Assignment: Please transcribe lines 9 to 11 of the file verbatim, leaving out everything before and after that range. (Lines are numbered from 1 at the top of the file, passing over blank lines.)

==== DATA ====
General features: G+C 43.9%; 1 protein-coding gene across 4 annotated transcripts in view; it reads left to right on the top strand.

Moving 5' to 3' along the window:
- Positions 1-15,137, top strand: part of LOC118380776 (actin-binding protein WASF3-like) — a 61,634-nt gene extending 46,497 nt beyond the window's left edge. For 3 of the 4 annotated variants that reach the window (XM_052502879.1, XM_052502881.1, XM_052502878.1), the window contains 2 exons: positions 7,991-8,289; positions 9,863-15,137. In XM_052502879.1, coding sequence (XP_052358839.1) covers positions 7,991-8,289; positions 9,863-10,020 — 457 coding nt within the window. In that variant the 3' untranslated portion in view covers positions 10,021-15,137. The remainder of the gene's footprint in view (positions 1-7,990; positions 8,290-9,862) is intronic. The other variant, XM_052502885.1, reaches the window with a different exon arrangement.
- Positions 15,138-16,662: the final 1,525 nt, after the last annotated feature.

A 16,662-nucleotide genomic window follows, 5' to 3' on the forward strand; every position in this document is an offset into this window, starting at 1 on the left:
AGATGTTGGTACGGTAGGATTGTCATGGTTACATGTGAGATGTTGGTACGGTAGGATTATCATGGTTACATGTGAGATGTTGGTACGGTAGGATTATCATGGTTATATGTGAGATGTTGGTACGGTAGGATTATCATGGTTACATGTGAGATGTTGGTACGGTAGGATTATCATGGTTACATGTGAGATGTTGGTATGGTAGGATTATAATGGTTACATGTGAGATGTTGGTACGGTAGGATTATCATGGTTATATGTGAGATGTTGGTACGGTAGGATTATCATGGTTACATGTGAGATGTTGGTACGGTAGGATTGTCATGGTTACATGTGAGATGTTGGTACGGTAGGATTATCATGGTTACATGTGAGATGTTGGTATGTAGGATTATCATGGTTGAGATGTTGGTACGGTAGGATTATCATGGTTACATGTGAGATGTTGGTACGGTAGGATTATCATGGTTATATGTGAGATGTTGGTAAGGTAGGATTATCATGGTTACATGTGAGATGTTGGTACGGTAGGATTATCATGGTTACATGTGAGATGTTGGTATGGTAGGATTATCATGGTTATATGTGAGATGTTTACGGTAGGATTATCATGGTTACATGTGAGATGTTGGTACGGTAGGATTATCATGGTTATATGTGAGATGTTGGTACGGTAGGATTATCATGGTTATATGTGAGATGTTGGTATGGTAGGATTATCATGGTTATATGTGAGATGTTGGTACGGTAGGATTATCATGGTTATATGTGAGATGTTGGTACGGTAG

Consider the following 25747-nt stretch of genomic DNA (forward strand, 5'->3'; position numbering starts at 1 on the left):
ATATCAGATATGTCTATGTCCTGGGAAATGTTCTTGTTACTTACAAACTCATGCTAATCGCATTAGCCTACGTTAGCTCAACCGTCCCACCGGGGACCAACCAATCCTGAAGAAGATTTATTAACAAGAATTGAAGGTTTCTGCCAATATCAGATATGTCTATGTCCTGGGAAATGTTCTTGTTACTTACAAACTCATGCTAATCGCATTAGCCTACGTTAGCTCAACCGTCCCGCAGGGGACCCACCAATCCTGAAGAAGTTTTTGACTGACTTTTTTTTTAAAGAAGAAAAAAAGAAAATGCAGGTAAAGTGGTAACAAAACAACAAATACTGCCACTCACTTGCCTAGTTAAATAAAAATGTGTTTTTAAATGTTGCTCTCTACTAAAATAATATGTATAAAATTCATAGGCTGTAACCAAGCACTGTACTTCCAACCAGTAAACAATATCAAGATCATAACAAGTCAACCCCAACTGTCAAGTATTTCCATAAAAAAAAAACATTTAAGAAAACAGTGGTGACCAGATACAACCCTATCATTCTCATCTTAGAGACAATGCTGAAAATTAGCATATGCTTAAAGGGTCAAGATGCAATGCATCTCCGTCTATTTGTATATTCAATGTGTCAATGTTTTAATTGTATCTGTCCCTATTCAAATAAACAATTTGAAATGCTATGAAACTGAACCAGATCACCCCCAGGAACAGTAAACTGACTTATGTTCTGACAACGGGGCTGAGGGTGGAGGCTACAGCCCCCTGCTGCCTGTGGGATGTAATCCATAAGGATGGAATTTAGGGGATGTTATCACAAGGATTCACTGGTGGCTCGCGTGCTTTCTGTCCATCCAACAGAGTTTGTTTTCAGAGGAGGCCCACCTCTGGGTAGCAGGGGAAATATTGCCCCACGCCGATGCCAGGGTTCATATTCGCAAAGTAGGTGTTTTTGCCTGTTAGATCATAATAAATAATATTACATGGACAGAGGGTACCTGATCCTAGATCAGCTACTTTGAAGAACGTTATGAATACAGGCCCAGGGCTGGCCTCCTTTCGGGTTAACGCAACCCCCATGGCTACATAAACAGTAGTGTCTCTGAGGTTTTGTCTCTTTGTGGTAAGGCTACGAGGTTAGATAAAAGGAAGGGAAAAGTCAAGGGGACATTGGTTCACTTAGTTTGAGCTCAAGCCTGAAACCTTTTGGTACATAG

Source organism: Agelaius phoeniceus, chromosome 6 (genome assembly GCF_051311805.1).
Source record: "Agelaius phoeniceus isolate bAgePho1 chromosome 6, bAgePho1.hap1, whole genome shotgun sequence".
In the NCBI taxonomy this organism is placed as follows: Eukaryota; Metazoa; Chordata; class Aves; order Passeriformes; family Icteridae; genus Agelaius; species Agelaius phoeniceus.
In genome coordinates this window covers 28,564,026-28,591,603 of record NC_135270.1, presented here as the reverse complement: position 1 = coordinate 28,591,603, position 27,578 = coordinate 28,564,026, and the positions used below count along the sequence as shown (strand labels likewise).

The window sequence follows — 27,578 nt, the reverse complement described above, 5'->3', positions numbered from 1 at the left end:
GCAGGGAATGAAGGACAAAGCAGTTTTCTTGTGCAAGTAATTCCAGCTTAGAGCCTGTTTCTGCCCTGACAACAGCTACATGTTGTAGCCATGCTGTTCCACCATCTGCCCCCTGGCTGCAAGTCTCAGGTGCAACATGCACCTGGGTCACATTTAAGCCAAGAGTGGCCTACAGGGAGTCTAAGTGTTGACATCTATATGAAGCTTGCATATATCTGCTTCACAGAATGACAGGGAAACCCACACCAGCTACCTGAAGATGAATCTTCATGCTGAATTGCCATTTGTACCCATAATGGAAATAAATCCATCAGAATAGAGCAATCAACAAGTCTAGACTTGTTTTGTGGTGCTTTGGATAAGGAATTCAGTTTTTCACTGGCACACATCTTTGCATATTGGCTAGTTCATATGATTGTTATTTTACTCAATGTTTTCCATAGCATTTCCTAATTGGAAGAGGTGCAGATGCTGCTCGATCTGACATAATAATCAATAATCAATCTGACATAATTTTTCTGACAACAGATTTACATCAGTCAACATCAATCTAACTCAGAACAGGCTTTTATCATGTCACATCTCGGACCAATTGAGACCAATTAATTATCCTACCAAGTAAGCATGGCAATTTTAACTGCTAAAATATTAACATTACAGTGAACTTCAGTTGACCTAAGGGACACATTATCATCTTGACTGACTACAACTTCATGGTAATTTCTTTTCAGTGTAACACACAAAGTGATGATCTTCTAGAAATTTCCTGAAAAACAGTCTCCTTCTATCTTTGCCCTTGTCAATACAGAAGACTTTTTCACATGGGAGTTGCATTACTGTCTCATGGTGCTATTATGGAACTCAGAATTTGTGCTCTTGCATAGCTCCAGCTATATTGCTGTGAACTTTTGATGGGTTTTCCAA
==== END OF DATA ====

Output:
Source organism: Agelaius phoeniceus, chromosome 6 (genome assembly GCF_051311805.1).
Source record: "Agelaius phoeniceus isolate bAgePho1 chromosome 6, bAgePho1.hap1, whole genome shotgun sequence".
In the NCBI taxonomy this organism is placed as follows: Eukaryota; Metazoa; Chordata; class Aves; order Passeriformes; family Icteridae; genus Agelaius; species Agelaius phoeniceus.